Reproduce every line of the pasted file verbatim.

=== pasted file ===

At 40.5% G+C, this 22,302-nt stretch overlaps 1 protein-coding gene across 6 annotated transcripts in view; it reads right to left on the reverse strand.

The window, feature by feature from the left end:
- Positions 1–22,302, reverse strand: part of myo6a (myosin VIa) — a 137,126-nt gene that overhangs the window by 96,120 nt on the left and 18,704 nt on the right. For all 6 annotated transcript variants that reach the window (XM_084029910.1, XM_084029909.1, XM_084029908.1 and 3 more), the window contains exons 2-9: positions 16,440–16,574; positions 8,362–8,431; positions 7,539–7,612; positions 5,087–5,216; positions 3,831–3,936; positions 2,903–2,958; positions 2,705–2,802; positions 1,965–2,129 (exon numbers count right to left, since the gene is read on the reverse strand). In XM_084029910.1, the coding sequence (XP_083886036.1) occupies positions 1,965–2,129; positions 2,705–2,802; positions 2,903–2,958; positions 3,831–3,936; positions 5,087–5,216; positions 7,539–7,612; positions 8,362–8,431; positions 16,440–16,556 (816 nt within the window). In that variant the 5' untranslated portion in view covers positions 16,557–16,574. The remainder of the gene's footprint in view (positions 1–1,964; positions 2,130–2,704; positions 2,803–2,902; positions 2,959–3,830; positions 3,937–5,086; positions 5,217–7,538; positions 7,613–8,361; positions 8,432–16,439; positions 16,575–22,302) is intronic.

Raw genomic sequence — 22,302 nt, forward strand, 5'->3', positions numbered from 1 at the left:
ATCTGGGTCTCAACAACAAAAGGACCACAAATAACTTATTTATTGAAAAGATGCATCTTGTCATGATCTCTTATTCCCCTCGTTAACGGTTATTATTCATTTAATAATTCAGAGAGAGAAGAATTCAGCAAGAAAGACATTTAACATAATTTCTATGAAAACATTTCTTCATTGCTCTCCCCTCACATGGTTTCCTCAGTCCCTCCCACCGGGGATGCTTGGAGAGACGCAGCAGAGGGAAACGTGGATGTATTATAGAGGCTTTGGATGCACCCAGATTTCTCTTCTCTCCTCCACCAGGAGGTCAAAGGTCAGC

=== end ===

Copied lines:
At 40.5% G+C, this 22,302-nt stretch overlaps 1 protein-coding gene across 6 annotated transcripts in view; it reads right to left on the reverse strand.

The window, feature by feature from the left end:
- Positions 1–22,302, reverse strand: part of myo6a (myosin VIa) — a 137,126-nt gene that overhangs the window by 96,120 nt on the left and 18,704 nt on the right. For all 6 annotated transcript variants that reach the window (XM_084029910.1, XM_084029909.1, XM_084029908.1 and 3 more), the window contains exons 2-9: positions 16,440–16,574; positions 8,362–8,431; positions 7,539–7,612; positions 5,087–5,216; positions 3,831–3,936; positions 2,903–2,958; positions 2,705–2,802; positions 1,965–2,129 (exon numbers count right to left, since the gene is read on the reverse strand). In XM_084029910.1, the coding sequence (XP_083886036.1) occupies positions 1,965–2,129; positions 2,705–2,802; positions 2,903–2,958; positions 3,831–3,936; positions 5,087–5,216; positions 7,539–7,612; positions 8,362–8,431; positions 16,440–16,556 (816 nt within the window). In that variant the 5' untranslated portion in view covers positions 16,557–16,574. The remainder of the gene's footprint in view (positions 1–1,964; positions 2,130–2,704; positions 2,803–2,902; positions 2,959–3,830; positions 3,937–5,086; positions 5,217–7,538; positions 7,613–8,361; positions 8,432–16,439; positions 16,575–22,302) is intronic.

Raw genomic sequence — 22,302 nt, forward strand, 5'->3', positions numbered from 1 at the left:
ATCTGGGTCTCAACAACAAAAGGACCACAAATAACTTATTTATTGAAAAGATGCATCTTGTCATGATCTCTTATTCCCCTCGTTAACGGTTATTATTCATTTAATAATTCAGAGAGAGAAGAATTCAGCAAGAAAGACATTTAACATAATTTCTATGAAAACATTTCTTCATTGCTCTCCCCTCACATGGTTTCCTCAGTCCCTCCCACCGGGGATGCTTGGAGAGACGCAGCAGAGGGAAACGTGGATGTATTATAGAGGCTTTGGATGCACCCAGATTTCTCTTCTCTCCTCCACCAGGAGGTCAAAGGTCAGC